Have a talk with the cat, will you?
(30 April 2017)
April 30th has arrived—which means this is the last day of my tax-relief sale (because I paid my taxes this month, and need some relief!) on Smashwords. All of my e-books are available for $1.99, in your choice of ePub or Kindle formats, through the end of the day (Pacific Time, I think). No coupon codes to enter—just click on the Buy with coupon button.
This includes my new book, This Is Not the Book That Will Save Your Life: https://www.smashwords.com/books/view/717550
For the full list of available titles, click on this link (you may have to scroll down a bit): https://www.smashwords.com/profile/view/kevinjoconner.
Thanks, and happy reading!
(30 April 2017)
My Day 30 poem for National Poetry Writing Month uses the prompt on Napowrimo.net—to write ‘a poem about something that happens again and again.’ Continue reading “National Poetry Writing Month 2017, Day 30”
Another bit of Skeltonic verse that I wrote on Day 28 of National Poetry Writing Month, after I had already posted my poem for the day. A problem I often have with poetry in print is that some poets format their work in such a way that the manner of presentation distracts me from the poem itself. One of the things that makes a poem unreadable for me is when a poet substitutes every occurrence of the word and with the ampersand (&). Though it may make sense in a title or a name, it looks horrible when used in text, suggesting either laziness or affectation.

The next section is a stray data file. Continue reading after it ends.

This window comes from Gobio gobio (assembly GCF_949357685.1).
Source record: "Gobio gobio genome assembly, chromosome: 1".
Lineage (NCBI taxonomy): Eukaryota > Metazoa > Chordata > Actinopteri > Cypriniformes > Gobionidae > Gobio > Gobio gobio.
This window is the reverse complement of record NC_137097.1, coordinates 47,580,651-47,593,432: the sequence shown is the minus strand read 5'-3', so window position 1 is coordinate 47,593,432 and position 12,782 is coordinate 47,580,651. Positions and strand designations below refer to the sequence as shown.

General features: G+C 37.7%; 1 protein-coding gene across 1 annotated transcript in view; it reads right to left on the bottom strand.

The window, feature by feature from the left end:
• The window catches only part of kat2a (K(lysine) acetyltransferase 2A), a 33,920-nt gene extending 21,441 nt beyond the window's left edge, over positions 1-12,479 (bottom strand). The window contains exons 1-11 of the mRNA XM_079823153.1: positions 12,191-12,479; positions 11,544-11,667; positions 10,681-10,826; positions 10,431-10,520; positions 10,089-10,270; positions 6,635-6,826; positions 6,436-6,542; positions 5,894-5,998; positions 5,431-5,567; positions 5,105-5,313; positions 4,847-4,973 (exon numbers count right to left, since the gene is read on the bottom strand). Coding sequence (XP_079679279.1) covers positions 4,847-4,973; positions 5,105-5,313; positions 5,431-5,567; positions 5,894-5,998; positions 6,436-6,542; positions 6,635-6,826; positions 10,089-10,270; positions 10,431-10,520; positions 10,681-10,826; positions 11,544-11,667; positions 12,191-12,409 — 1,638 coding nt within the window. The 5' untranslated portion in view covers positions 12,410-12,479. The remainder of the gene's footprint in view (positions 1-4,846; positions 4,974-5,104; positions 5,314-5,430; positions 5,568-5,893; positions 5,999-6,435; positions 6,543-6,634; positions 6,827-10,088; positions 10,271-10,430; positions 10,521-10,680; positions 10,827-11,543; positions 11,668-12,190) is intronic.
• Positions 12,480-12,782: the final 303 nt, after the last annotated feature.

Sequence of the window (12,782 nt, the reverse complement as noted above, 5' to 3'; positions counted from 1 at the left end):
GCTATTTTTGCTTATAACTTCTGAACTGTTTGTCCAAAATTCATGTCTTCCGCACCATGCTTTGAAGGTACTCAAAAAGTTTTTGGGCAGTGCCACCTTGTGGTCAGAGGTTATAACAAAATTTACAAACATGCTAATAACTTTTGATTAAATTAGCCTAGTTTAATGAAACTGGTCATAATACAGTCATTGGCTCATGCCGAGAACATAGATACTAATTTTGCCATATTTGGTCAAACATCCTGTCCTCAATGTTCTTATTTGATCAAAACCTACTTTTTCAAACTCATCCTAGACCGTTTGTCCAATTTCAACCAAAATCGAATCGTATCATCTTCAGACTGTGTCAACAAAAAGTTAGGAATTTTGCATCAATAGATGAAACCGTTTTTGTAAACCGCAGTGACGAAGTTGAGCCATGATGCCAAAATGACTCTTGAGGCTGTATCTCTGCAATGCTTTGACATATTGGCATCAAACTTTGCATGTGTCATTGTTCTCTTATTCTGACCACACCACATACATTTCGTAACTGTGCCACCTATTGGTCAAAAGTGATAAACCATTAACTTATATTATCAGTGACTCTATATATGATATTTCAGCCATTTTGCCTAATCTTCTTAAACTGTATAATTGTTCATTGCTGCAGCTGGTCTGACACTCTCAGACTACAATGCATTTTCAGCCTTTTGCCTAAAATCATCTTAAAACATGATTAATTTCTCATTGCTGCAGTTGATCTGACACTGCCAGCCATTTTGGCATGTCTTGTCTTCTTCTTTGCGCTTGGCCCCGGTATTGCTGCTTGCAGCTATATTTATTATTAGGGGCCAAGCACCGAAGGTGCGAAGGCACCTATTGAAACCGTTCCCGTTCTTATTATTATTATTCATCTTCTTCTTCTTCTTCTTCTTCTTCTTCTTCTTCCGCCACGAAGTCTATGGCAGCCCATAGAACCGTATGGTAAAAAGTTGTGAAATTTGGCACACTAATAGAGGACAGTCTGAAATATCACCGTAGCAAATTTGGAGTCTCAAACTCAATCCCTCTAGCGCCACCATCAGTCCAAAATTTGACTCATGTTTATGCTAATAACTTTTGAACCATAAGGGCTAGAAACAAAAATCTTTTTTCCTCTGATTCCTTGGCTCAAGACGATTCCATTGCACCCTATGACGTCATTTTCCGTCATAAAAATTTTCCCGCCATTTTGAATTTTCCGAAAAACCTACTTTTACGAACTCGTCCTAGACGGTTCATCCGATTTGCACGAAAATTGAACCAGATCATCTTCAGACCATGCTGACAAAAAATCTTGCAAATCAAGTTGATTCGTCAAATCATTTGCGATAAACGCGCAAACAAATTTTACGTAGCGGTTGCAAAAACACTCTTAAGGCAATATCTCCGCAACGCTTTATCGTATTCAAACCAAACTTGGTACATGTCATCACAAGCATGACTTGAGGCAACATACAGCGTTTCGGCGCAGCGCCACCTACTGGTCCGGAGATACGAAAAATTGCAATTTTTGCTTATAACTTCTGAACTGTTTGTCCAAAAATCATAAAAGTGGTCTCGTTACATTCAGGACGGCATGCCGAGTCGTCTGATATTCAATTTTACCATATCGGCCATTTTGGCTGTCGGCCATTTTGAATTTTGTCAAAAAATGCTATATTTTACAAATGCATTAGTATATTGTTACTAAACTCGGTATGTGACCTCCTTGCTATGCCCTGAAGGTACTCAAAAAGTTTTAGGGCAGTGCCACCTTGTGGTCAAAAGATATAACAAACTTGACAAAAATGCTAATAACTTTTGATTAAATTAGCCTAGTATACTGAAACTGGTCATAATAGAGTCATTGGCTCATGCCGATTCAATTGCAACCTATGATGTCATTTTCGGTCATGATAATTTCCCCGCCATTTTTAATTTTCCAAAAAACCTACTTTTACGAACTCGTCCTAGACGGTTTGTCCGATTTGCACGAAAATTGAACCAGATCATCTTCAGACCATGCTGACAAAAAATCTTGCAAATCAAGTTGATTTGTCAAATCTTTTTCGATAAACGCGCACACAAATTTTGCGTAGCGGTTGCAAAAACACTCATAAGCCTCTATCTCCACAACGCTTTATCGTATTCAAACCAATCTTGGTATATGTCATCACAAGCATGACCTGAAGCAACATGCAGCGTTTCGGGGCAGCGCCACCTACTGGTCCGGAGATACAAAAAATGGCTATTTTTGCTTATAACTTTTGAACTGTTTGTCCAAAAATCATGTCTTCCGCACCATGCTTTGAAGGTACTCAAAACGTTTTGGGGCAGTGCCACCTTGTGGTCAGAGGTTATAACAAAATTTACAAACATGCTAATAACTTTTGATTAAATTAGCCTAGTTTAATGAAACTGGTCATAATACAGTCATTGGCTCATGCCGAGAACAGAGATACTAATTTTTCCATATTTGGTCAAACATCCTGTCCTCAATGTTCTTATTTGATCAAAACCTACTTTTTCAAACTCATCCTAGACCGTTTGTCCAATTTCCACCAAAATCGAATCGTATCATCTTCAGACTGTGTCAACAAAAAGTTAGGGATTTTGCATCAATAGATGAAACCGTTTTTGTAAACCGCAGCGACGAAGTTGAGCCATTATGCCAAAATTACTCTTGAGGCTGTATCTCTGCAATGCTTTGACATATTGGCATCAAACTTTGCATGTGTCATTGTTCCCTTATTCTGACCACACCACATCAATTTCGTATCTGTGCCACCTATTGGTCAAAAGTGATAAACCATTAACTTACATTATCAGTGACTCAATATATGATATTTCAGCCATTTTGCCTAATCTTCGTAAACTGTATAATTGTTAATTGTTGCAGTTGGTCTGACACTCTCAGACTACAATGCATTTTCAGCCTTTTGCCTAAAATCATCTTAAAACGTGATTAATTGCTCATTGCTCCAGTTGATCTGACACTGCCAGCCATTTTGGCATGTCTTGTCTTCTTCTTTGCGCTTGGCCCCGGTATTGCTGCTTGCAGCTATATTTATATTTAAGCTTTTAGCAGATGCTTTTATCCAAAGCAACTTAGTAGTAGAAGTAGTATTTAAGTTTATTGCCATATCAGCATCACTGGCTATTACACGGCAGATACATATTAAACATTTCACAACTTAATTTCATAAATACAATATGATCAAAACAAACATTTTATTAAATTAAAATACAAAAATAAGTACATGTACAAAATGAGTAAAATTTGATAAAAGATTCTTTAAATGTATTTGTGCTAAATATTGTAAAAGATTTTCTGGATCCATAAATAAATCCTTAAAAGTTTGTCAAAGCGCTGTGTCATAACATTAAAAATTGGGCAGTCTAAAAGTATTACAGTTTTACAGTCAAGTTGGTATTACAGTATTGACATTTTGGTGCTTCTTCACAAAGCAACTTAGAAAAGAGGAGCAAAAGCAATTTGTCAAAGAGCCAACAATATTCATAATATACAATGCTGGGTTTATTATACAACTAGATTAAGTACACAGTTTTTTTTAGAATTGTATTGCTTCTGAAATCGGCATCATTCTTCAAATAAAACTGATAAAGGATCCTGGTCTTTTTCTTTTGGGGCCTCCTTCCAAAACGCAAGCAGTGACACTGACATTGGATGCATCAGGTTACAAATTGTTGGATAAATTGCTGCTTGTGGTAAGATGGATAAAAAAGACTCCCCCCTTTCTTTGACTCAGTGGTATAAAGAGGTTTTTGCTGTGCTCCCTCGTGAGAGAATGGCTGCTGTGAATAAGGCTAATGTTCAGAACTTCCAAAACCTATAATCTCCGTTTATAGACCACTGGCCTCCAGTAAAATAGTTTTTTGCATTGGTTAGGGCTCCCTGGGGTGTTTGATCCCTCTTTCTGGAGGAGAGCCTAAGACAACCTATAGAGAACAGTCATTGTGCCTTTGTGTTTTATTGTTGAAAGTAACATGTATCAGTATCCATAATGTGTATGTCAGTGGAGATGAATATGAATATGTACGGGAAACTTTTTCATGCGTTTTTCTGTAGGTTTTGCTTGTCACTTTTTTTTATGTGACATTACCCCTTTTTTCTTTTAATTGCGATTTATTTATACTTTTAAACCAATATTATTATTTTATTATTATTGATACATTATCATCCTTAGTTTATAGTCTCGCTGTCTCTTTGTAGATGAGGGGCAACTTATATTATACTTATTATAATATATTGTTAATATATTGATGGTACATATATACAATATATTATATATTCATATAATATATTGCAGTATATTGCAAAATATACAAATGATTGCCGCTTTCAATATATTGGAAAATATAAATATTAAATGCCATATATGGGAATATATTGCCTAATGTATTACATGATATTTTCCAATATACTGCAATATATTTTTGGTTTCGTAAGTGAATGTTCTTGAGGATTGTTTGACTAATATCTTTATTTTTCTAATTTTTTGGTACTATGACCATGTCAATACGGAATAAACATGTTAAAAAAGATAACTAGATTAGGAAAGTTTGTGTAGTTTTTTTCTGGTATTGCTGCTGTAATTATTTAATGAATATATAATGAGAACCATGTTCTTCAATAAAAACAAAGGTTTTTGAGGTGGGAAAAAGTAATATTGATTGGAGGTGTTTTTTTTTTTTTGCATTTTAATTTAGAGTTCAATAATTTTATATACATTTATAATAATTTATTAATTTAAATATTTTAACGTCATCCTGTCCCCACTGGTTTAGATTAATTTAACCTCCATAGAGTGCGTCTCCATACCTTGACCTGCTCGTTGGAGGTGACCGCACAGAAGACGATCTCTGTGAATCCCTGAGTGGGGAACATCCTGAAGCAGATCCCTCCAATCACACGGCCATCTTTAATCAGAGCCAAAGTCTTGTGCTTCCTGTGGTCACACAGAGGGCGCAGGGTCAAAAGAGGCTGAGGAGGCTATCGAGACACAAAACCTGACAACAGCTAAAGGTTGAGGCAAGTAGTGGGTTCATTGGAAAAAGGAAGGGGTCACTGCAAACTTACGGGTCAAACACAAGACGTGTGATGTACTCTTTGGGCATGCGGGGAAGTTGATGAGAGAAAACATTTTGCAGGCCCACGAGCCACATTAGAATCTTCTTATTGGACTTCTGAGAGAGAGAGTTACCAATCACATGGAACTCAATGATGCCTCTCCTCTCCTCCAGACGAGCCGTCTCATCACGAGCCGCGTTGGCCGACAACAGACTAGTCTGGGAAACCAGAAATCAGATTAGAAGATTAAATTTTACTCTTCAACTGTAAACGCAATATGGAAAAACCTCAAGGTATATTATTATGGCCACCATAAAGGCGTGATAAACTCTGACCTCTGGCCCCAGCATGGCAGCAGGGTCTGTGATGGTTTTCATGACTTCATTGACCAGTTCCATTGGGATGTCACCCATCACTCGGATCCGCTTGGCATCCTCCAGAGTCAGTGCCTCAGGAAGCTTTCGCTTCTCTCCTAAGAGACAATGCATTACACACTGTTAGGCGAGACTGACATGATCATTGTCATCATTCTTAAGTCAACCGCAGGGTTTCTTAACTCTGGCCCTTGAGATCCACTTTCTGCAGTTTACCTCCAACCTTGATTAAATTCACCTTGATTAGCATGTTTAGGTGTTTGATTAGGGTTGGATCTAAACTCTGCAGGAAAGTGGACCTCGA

Continue reading “In defense of the word ‘and’ (a poem)”
This was my initial attempt at the Day 29 poem. I initially posted my second attempt because I felt this first one was too literal. Now that I look at it again, it really isn’t; it just lacks an emotional center (at least, for me it does). Continue reading “When everything else evaporates or vaporises (NaPoWriMo 2017 Day 29 alternate poem)”
Well, at least the headache is gone…
(29 April 2017)
My Day 29 poem for National Poetry Writing Month uses the prompt on Napowrimo.net—which involves choosing a ‘very specific, concrete noun’ from a favorite poem, doing some free writing based on that word, then incorporating that all into a new poem. I chose to work from the word bones, which I drew from a poem by S. R. Mason, Dry skin, cold hands—I live in upside down houses and draw X’s on my tongue. Continue reading “National Poetry Writing Month 2017, Day 29”